Royal Troon Old Course
Royal Troon holds a place in most avid golfers hearts, From the humble beginnings to the 145th Open Championship in 2016 won by Henrick Stenson (plus a further eight open Championships) and of course the world-famous ‘Postage Stamp.’
Royal Troon is a bucket list course for all the right reasons and will forever be a favourite.
Royal Troon was opened for play in 1878 as a five-hole golf course following a local pub lunch between golf enthusiasts. How good is that?
A Few of Charlie Hunter’s original greens are still in play today, and that makes it ultra special to us. In 1923 James Braid and Willie Fernie took what was on offer and completed a full redesign of the course. And Today we have a course that is regularly used as part of the Open Championship rota.
Royal Troon will next host the famous Championship in 2023.
Royal Troon is a simple 9 out and 9 back, links course and starts with a nice gentle few opening holes before reaching the sixth which is the longest hole over the Open Championship rota. The 6th (Turnberry) is a true 3 shot par 5 at 601 yards unless the hole is playing most will layup downwind on this narrow fairway. The 7th (Postage Stamp is the shortest hole on the Open Rota) and our signature hole.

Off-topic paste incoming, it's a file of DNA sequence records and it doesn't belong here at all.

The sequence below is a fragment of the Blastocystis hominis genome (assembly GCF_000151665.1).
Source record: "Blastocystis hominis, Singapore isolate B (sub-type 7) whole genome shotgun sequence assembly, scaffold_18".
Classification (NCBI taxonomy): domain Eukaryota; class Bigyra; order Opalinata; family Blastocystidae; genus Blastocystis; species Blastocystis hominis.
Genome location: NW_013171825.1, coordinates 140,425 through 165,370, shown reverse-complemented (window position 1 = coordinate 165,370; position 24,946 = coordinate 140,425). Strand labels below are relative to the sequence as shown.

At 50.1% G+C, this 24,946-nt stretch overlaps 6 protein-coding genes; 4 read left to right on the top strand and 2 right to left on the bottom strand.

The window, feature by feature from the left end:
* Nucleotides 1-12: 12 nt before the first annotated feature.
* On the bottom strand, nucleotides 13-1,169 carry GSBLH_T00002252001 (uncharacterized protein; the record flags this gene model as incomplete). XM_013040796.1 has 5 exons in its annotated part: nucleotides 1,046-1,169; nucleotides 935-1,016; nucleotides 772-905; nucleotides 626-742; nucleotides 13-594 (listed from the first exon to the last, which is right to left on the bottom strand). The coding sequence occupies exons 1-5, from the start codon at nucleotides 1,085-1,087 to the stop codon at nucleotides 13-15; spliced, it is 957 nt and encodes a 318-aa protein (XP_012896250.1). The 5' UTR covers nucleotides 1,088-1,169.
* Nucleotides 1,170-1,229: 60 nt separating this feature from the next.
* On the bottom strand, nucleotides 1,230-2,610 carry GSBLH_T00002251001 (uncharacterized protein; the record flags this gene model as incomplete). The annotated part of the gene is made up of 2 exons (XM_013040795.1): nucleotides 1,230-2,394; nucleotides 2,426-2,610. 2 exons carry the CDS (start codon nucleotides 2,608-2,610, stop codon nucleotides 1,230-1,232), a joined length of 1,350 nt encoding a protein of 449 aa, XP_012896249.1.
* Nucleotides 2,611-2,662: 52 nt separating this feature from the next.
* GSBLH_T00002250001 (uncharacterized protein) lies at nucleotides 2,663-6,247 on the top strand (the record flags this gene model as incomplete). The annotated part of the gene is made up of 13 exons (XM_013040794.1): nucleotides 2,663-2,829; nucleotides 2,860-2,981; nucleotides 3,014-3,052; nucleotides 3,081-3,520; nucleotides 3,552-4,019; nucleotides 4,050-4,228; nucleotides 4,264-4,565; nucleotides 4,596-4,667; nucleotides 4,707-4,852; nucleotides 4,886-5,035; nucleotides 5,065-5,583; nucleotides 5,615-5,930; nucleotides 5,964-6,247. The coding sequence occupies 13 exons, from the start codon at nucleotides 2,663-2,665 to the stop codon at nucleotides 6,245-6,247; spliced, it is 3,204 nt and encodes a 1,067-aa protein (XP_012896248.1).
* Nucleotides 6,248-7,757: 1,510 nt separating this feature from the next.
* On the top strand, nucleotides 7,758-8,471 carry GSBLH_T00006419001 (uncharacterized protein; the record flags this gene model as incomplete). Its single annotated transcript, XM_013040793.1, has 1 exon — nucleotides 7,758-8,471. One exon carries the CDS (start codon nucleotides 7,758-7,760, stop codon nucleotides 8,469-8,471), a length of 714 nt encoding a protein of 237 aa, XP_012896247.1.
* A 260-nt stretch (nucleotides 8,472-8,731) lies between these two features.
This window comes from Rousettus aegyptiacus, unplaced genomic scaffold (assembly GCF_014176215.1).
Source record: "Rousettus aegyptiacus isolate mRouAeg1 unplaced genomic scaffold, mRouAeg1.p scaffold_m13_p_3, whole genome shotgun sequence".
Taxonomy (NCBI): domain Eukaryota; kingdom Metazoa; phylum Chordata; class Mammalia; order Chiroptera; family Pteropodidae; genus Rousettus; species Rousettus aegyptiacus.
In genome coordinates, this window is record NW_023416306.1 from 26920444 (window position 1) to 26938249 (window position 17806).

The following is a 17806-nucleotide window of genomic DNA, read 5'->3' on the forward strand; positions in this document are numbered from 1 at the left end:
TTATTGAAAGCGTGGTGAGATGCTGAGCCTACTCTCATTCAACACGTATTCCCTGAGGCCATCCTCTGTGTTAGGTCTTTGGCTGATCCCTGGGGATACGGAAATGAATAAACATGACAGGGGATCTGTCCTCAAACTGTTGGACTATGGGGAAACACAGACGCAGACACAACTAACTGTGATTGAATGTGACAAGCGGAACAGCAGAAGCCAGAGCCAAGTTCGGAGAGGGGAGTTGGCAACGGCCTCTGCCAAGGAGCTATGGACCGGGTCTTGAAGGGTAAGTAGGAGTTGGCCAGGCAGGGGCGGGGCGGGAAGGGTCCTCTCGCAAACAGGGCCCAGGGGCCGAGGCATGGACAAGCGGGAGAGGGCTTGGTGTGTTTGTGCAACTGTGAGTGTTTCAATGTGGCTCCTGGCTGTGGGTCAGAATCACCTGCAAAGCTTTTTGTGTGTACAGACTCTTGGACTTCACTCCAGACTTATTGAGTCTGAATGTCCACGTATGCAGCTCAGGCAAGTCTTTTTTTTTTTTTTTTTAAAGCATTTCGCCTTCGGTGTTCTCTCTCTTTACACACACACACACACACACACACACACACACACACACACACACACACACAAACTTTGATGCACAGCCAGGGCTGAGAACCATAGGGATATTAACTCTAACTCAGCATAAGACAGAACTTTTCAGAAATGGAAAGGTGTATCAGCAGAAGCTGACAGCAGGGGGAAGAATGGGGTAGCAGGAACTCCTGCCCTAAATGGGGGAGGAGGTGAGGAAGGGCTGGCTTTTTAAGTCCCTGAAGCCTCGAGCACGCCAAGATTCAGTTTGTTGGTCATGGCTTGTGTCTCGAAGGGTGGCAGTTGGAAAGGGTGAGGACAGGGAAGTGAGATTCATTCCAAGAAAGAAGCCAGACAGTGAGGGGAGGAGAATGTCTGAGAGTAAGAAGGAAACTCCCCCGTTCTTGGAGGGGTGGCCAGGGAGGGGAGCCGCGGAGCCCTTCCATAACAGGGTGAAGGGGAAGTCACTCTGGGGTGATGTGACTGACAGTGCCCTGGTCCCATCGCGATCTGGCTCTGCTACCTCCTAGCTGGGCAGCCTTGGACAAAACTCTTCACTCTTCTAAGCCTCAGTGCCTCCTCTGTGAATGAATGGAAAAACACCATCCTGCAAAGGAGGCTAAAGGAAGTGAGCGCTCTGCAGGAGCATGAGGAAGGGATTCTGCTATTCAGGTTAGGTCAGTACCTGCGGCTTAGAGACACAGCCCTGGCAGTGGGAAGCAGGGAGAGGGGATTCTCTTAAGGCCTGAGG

Now, in all honesty, Troon does not possess the photogenic delights as its neighbours Turnberry or Prestwick (Excluding the 8th) and is an entirely different golf course to the aforementioned. Royal Troon is simplicity at its finest and one for the purists.
Troon is a tough test of true links golf and scoring well requires accuracy and precision and an understanding of how the land will influence your golf ball’s finishing position. You will have to play almost every shot in the book to beat this Par 71. The Standard Scratch plays 75 from the Championship Tees!
The 8th (Postage Stamp) is the shortest Par 3 on the Open Rota and at just 123 Yards sounds like it should be a doddle The Postage Stamp is one of the most famous short holes in the world and certainly an iconic piece of Scotland.
The green is set in a large sandhill and plays downhill from the tee, often taking off further yardage. You have no choice but to land and stop on the green. Five of the deepest bunkers guard the green, and famously in 2016, Rory Mcilroy took 6 strokes in his practice round to escape the coffin bunker. 123 Yards wrecking tour players scorecards is unheard of, Perhaps similarly to the 7th at Pebble Beach, it entirely depends on the wind conditions as to how hard this hole can play. And of course your ability to find the middle of the clubface.
The Postage stamp is one of the world’s greatest golf holes.